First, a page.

Ugandans who practice gaming and pool betting are set for tough times following the introduction of 15% tax on the take home income.
In addiction to the 20% that is paid by the betting companies on their gross income, website their customers will also have to pay 15% on the money won from betting.
According to Doris Akol, the Commissioner General for the Uganda Revenue Authority (URA), this tax is intended to curb down the practice of betting “which has engulfed the nation especially the youth.”
While speaking at a budget review breakfast meeting, Akol noted that as the majority of Ugandans wake up early to go out and work, some youths go to betting parlors as early as 7AM.
Akol said some have turned betting into a full time job where they earn income so they should pay taxes like the rest of Ugandans.
“Betting is a bad practice which is addictive. We have complaints from parents who said their children have used school tuition to bet. We do not want betting to become an alternative to formal employments. These young people have a lot of informal work they can do instead of betting.”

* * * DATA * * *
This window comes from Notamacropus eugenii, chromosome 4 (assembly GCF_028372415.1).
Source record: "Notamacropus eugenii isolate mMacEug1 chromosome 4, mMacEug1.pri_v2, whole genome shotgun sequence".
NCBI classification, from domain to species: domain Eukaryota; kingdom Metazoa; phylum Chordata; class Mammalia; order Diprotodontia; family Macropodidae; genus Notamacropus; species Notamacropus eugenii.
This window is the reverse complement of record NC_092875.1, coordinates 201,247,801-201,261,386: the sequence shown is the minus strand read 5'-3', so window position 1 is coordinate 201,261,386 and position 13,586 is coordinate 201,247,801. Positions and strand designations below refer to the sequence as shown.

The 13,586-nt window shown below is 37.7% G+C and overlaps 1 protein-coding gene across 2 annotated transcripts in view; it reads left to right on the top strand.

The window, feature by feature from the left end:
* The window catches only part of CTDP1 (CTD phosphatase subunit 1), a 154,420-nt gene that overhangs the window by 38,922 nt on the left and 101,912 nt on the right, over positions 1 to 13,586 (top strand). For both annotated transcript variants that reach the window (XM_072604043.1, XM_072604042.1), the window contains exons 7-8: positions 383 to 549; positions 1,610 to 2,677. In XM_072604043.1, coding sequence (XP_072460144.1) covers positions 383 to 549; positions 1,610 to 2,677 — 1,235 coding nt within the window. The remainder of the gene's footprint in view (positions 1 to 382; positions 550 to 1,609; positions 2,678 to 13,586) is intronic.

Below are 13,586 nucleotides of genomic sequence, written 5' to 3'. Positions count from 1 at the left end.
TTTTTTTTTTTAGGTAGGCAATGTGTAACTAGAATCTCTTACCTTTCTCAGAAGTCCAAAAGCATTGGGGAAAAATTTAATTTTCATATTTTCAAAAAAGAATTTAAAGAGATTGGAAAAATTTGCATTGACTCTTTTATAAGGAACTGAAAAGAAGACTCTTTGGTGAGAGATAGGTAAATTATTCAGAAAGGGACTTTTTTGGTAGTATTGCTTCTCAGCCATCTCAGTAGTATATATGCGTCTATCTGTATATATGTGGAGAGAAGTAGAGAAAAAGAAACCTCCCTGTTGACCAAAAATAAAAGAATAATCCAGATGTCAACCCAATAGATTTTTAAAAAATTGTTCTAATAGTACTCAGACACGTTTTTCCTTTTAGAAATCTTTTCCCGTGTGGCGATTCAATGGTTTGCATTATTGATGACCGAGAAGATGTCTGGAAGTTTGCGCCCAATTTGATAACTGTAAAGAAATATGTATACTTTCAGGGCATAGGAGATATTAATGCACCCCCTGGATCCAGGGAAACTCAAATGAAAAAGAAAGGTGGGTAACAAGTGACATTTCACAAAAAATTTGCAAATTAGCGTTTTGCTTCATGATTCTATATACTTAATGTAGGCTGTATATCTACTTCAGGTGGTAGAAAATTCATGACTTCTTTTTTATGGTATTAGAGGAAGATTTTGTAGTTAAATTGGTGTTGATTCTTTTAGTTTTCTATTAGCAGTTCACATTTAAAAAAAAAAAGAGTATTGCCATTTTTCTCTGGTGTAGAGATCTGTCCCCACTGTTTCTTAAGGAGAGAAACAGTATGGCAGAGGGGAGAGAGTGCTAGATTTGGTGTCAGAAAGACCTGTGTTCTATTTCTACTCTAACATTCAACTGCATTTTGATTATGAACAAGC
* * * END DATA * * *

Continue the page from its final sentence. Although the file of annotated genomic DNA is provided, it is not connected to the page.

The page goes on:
Speaking at the same function, Matia Kasaija, the Minister of Finance said as much as betting companies are bringing in income to the economy through taxation and providing employment, the same companies are taking advantage of poor jobless Ugandans who are desperate to earn money quickly hence losing even the little they have.
“If betting companies want to continue operating, let them deal with the rich who have money to spend on such things. Involving the poor youth who are losing money while desperate to earn more will only result into more social problems like theft and vandalism,” Kasaija said.
He added; “That is why it is important for government to get watch on such activities. We are hoping this new tax will discourage some of them knowing that they are after all not going to gain much from betting.”
“We need the youth to go out and do more work, start small business which we are willing to subsidize through favorable taxation and easy access to finances for the youth.”